• Posted on: 13 May 2022

Dr. Kabamalan documents experiences, lessons from conducting nationwide fieldwork amid COVID-19

Social scientists around the world have had to grapple with the impact of the COVID-19 pandemic on data collection. In the case of the UP Population Institute (UPPI), it had to modify its plans for the conduct of the 2021 Young Adult Fertility and Sexuality Study (YAFS5), said UPPI professor and YAFS5 project coordinator Dr. Maria Midea Kabamalan, who presented the highlights of YAFS5 fieldwork at the 2022 Philippine Population Association (PPA) Scientific Virtual Conference held last March 30-31, 2022.

With face masks on, a YAFS5 field enumerator interviews a youth respondent in Ifugao.

Bringing together population experts and related practitioners all over the country, the first virtual conference by the PPA carried the theme “Dealing with the "New Normal": Understanding COVID 19 through a demographic lens.”

During the conference’s fourth session on conducting demographic research during COVID-19, Dr. Kabamalan shared that plans for the YAFS5 were drawn up as early as the late quarter of 2018. “When we were planning for the YAFS5, never did we imagine that we will be implementing it during a pandemic.”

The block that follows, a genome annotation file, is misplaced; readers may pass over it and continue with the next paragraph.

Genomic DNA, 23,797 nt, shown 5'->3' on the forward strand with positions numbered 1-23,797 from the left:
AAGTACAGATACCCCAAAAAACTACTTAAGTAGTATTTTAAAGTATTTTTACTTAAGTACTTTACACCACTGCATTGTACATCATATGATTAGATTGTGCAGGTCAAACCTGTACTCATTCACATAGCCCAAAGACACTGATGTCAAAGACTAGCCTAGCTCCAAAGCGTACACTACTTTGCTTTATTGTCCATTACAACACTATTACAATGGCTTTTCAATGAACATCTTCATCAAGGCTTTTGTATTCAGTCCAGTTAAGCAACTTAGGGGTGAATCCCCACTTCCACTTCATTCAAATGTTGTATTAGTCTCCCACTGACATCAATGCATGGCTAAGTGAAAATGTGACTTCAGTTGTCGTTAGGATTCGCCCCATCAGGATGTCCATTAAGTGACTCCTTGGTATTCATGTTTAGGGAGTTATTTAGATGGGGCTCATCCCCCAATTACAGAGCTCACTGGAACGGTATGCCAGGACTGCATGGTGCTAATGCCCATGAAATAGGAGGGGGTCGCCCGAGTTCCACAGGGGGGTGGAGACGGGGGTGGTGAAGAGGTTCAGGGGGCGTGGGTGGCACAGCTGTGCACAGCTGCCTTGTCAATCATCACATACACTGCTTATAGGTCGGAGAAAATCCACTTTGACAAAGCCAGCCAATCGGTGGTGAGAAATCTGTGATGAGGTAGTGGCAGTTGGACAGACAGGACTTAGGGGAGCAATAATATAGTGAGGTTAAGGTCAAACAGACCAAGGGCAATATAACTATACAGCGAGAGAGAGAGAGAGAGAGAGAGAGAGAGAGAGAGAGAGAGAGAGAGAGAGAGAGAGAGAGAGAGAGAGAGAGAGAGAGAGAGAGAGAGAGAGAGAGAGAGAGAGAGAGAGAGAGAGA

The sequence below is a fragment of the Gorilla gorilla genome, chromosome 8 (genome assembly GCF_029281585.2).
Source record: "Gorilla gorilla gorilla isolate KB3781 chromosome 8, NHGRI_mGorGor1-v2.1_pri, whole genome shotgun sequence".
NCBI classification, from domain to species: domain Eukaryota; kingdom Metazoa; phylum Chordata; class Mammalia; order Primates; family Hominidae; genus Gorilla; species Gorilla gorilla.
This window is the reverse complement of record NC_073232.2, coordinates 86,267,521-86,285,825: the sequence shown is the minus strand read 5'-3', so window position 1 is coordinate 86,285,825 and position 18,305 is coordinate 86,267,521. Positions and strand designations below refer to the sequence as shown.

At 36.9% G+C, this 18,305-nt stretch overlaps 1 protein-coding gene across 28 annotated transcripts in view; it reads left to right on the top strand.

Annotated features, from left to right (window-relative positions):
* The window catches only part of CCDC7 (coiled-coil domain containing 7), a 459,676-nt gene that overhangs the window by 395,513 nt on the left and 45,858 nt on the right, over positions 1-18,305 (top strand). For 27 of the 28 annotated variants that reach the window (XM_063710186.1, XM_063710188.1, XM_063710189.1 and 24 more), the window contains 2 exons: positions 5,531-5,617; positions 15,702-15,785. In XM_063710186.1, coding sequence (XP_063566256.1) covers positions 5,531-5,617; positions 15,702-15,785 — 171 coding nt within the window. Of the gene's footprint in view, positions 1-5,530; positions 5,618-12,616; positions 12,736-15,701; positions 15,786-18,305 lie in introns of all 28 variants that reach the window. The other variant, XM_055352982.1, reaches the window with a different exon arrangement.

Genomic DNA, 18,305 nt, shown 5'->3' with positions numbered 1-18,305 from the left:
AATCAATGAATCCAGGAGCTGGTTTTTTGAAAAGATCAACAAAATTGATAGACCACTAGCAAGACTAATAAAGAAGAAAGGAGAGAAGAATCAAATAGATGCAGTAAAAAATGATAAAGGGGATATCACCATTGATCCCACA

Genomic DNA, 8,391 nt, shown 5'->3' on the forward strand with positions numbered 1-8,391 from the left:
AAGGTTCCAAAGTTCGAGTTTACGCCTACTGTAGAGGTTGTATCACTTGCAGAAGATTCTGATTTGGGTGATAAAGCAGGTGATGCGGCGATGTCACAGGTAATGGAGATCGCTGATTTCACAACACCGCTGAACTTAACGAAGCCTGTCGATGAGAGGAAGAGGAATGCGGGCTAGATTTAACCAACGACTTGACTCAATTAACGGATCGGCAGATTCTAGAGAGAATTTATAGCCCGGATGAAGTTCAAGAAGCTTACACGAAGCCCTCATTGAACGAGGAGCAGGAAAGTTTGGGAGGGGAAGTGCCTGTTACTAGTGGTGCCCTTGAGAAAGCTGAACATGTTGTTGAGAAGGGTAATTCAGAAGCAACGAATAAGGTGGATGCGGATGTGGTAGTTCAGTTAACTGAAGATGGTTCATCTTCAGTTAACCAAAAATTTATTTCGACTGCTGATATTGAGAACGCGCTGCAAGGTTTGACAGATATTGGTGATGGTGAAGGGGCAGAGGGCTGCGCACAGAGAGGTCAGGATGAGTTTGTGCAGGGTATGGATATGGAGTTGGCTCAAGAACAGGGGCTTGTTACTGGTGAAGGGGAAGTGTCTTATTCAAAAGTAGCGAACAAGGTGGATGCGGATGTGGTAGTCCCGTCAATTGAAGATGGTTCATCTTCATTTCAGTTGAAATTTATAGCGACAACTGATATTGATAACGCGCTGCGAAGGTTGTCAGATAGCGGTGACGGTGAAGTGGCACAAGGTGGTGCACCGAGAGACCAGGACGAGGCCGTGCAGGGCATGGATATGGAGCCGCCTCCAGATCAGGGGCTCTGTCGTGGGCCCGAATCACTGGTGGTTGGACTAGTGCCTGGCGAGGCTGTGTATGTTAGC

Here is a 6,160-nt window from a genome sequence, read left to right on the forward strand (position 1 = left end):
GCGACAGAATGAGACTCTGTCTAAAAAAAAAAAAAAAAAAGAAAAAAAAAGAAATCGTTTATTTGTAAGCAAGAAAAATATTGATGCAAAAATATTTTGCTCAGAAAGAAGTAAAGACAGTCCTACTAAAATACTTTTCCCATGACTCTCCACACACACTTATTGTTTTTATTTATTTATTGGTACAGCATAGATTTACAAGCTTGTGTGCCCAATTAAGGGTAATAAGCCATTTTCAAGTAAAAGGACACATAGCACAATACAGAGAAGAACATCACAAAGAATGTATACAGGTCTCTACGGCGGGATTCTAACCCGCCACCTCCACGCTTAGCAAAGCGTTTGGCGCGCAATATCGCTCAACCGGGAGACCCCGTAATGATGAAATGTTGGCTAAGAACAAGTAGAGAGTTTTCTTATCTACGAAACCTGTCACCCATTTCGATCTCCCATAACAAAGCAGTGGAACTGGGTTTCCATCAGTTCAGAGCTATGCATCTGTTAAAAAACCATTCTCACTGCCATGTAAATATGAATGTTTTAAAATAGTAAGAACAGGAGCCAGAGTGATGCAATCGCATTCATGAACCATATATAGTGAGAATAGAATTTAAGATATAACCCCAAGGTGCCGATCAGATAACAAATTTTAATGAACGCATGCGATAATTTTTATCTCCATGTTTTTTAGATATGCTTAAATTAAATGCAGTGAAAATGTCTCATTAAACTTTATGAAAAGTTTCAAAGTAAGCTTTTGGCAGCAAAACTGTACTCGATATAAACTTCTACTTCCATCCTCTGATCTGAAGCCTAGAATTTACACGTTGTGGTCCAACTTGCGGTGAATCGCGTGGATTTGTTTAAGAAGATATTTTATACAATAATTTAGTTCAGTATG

As the COVID-19 virus raged throughout the world, however, the UPPI and regional field staff had to adapt to the public health situation and reconfigure several aspects of the study, said Dr. Kabamalan, who had also been part of previous YAFS rounds. Foremost, YAFS5 questions not only had to be updated but also reconfigured to reflect the impact of the pandemic and lockdown on young people’s lives, including behavioral changes during such an unusual time.

Additionally, face-to-face activities were restricted, and so stakeholder consultation and crowdsourcing of questions had to be done online. A first for a nationwide project, the UPPI also adopted a hybrid setup for the training, with discussions held online and the use of tablets and field practice necessarily done face-to-face. This entailed adjustments in terms of budget, logistics, and timeframe, as well as the provision of personal protective equipment for field staff.

Dr. Kabamalan also noted that the usual issues encountered in the field remained, such as public transportation, but these were compounded by COVID-19. What stood out from the YAFS5 experience, however, was the support shown by government agencies and local government units in the conduct of field activities. The UPPI professor particularly cited the assistance given by the Department of Health, Commission on Population and Development, and the Department of Interior and Local Government in facilitating the data collection.

While another pandemic is certainly not being anticipated, Dr. Kabamalan pointed out that the documented experiences from YAFS5 can guide future field activities under similar extraordinary circumstances.

“Flexibility is key, but we have to ensure that we follow proper sampling procedures and do not compromise the quality of the data,” she added.

Dr. Kabamalan responds to questions during the PPA Conference.


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